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Newton Becomes a Welcoming City

February 27, 2017

by Paul Garver
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Newton is a middle-sized city of about 85.000 in the Boston metropolitan area.

On Feb. 21st, the Newton City Council passed the “Welcoming City” ordinance by a vote of 16-1.

The ordinance prohibits law enforcement or city officials from investigating or arresting someone based solely on immigration status, notifying federal authorities of the release of a person “for immigration purposes” or enforcing a federal program requiring the registration of individuals based on “religious affiliation or ethnic or national origin.”

Use of city resources to assist in the enforcement of federal immigration law is prohibited, as well.

The language of the ordinance was reached by a remarkable consensus among the City Council, Mayor Setti Warren and Police Chief David MacDonald. It could become a model for comparable legislation on other Massachusetts cities and towns. It is similar to the “Safe Communities Act” which has many co-sponsors in the Mass. State Senate and House, but it is currently blocked by autocratic Democratic House Speaker DiLeo and by the threat of veto by Republican Governor Baker.

The full text of the Newton Ordinance can be viewed at






Our Autumn Campaign

May 8, 2016

Let’s begin planning for our Autumn Campaign.

This is not about Clinton vs. Trump.  If we are not already sick and tired of the 2016 presidential campaign, which has already gone on forever, we will be by September.

Of course Trump must be defeated, and so must as many Republican candidates for the U.S. Senate and House as possible.  Those of us who live in a state where the Left’s help is needed to accomplish those objectives should act accordingly in the remaining months before November 2016.

The “Warren Wing” of the Democratic Party, with support from Bernie Sanders and leading members of the Congressional Progressive Caucus, are trying to help elect more U.S. Senators and Representatives in 2016.  Some of these Democratic contenders are progressive enough and deserve support from the Left.  There will also be local and state electoral races where the Left should be involved [though there will be more of these coming up later in the election cycle in non=presidential election years.

We should not endorse Hillary Clinton. She will play lip service to core Democratic constituencies and even campaign on some of the issues raised by Bernie Sanders, but  she will campaign cautiously to win moderate Republican and Independent voters alienated by Trump’s right-wing racist populist nationalism.  If she wins the election, she will probably have a first presidential term  similar to Barack Obama’s, though arousing fewer hopes and {if left to her druthers] more “hawkish”    in military and foreign policy.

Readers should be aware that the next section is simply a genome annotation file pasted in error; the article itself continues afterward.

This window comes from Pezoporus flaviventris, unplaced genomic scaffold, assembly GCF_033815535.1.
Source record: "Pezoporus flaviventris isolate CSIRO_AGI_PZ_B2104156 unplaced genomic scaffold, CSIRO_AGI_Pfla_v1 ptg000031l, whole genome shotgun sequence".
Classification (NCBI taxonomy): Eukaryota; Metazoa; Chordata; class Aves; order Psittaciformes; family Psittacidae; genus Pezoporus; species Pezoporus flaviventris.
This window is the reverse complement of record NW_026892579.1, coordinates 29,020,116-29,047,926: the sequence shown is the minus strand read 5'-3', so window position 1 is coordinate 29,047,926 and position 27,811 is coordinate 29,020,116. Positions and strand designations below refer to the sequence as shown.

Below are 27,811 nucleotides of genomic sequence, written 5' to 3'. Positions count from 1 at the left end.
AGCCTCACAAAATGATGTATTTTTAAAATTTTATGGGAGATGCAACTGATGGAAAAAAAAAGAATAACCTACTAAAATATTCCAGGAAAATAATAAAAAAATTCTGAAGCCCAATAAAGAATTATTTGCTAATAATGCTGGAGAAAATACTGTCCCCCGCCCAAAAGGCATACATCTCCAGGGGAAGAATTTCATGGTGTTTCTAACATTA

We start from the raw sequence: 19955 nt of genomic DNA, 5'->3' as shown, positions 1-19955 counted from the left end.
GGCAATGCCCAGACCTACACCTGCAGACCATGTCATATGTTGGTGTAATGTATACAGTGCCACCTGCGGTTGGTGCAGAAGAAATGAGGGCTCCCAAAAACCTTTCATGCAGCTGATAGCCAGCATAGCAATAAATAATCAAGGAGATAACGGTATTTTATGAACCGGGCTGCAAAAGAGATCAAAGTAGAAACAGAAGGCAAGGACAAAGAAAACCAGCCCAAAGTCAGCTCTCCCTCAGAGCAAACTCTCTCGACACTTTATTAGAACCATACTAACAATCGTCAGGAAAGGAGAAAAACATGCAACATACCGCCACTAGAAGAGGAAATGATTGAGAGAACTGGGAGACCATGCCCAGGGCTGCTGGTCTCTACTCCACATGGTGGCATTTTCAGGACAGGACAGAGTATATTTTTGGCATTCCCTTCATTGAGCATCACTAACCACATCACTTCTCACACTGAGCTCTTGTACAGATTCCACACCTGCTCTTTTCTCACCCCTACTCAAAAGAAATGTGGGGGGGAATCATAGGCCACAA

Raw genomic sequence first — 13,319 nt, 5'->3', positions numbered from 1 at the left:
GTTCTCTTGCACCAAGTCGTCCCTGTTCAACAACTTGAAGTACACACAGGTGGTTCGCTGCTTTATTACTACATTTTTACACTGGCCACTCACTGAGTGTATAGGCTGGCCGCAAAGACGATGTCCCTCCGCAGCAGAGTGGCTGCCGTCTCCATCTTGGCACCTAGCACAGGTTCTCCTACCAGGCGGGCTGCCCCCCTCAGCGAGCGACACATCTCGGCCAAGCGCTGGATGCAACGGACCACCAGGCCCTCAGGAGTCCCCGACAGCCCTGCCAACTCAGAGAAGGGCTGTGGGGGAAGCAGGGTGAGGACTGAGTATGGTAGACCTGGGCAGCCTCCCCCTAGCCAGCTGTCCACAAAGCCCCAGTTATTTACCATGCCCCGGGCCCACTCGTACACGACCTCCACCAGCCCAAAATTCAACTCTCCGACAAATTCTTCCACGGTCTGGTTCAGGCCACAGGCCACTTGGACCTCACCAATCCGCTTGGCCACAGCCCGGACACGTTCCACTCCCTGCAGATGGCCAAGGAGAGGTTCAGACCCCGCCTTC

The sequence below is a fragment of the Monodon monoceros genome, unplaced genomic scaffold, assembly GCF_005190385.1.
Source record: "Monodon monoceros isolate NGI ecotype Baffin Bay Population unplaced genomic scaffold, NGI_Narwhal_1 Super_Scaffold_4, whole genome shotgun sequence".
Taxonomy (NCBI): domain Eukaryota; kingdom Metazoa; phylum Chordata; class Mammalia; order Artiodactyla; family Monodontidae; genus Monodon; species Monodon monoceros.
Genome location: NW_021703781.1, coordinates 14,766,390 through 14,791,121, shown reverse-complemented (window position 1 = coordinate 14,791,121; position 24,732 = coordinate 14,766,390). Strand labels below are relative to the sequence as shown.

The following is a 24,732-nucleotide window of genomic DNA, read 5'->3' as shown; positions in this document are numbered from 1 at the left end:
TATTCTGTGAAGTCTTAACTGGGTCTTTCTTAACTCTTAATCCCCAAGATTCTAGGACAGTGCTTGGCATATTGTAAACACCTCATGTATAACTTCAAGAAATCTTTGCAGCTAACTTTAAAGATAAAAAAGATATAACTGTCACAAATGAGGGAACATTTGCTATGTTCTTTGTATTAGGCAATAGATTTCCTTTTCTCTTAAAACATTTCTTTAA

Nor should we endorse Jill Stein.  If we can help the Green Party’s presidential candidate get a respectable protest vote in non-swing states, that’s a good thing.  But socialist organizations that are seeking to shepherd Sanders voters into the Green Party or some other third party alternative should attempt to clarify why this is no longer a dead end strategy.   They have asserted, but failed to establish, that case.

I am not talking about Bernie Sanders, who will certainly not be running as an Independent and will have only marginal personal influence on Clinton’s campaign. Sanders has made a marvelous contribution to the future of democratic socialism and to the American Left, and hopefully will continue to play an important role in building our broad movement.   But we have little control over what he and leaders of his official campaign do after July.   I have no confidence that his potent small donor fundraising campaign mechanism will be made available for wider use by the movement.

No, what I mean by an autumn campaign is what we ourselves do as a movement in the second half of 2016 and moving forward.

The “we” that I am referring to is the biggest tent movement possible, celebrating and building upon the successes of the Sanders campaign, while taking into consideration its strengths and limitations.

A list of the organizations that initiated and endorsed the Peoples Summit in Chicago June 17-19 suggests a good beginning in its diversity, including some though not all of the  political organizations that initially encouraged the Sanders candidacy (PDA, DSA, People for Bernie), rallied to its support after endorsement by membership referenda (WFP), provided major labor support and finance (National Union of Nurses),  militant organizations for climate justice (, Friends of the Earth), single=payer supporters, a major network of community organizations (NPA), and several organizations that supported Sanders in communities of color.

But this is only a beginning that suggests potential for immediate outreach.  Five other national unions supported Sanders, as did numerous local unions through Labor for Bernie.  Other significant internet-based progressive organizations (DFA), numerous locally based organizations of volunteers for Bernie, and above all tens of thousands of campaign volunteers who mobilized for Bernie throughout the country can be reached before disillusionment sets in.